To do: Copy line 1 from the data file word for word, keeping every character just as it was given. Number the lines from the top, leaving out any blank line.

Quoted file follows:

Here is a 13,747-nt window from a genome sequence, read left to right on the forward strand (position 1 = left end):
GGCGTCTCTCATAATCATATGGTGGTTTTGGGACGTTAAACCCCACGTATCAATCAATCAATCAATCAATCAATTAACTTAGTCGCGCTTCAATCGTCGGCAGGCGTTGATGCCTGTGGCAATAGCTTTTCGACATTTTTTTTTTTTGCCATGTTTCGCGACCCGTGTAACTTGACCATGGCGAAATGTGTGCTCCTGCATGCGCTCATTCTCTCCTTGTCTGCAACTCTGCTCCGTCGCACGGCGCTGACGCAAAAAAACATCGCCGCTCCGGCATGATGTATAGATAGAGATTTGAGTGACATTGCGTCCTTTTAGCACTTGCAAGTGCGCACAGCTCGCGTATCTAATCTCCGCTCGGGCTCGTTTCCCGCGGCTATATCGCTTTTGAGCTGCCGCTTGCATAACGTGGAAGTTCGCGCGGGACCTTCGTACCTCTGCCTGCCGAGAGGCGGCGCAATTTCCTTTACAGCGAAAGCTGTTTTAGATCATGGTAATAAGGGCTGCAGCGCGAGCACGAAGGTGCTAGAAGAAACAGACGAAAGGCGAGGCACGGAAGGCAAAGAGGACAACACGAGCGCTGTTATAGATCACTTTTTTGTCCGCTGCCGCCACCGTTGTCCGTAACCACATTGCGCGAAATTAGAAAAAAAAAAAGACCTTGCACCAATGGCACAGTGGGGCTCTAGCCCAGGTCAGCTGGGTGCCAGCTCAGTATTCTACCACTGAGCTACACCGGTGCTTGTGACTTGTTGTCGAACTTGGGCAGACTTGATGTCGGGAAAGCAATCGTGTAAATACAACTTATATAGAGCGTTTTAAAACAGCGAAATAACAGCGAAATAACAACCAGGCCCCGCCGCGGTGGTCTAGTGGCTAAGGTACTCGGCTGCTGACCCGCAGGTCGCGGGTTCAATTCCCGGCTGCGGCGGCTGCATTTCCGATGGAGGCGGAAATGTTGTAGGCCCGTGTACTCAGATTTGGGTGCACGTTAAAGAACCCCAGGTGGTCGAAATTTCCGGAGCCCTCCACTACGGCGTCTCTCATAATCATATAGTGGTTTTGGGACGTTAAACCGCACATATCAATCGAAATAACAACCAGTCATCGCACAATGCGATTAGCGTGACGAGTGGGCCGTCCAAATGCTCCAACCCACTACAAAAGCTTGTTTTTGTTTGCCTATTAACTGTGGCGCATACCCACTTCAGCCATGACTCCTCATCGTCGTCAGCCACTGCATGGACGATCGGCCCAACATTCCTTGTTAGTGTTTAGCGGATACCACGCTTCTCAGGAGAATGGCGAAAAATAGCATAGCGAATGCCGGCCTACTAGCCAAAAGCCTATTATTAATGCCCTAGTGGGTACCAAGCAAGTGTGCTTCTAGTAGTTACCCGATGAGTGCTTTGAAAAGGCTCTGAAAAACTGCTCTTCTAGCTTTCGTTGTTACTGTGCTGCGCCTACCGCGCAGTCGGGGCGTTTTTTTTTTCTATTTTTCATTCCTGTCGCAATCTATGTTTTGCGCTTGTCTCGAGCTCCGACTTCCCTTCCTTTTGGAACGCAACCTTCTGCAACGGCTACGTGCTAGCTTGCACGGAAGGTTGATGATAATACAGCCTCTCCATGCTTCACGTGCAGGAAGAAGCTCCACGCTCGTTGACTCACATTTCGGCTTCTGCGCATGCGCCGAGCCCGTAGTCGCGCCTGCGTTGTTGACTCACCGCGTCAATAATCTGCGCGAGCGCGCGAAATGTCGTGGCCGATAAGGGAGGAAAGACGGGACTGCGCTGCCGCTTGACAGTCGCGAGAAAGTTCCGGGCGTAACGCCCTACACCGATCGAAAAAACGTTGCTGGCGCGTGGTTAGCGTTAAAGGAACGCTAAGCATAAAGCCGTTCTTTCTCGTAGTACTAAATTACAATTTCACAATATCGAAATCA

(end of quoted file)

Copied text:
Here is a 13,747-nt window from a genome sequence, read left to right on the forward strand (position 1 = left end):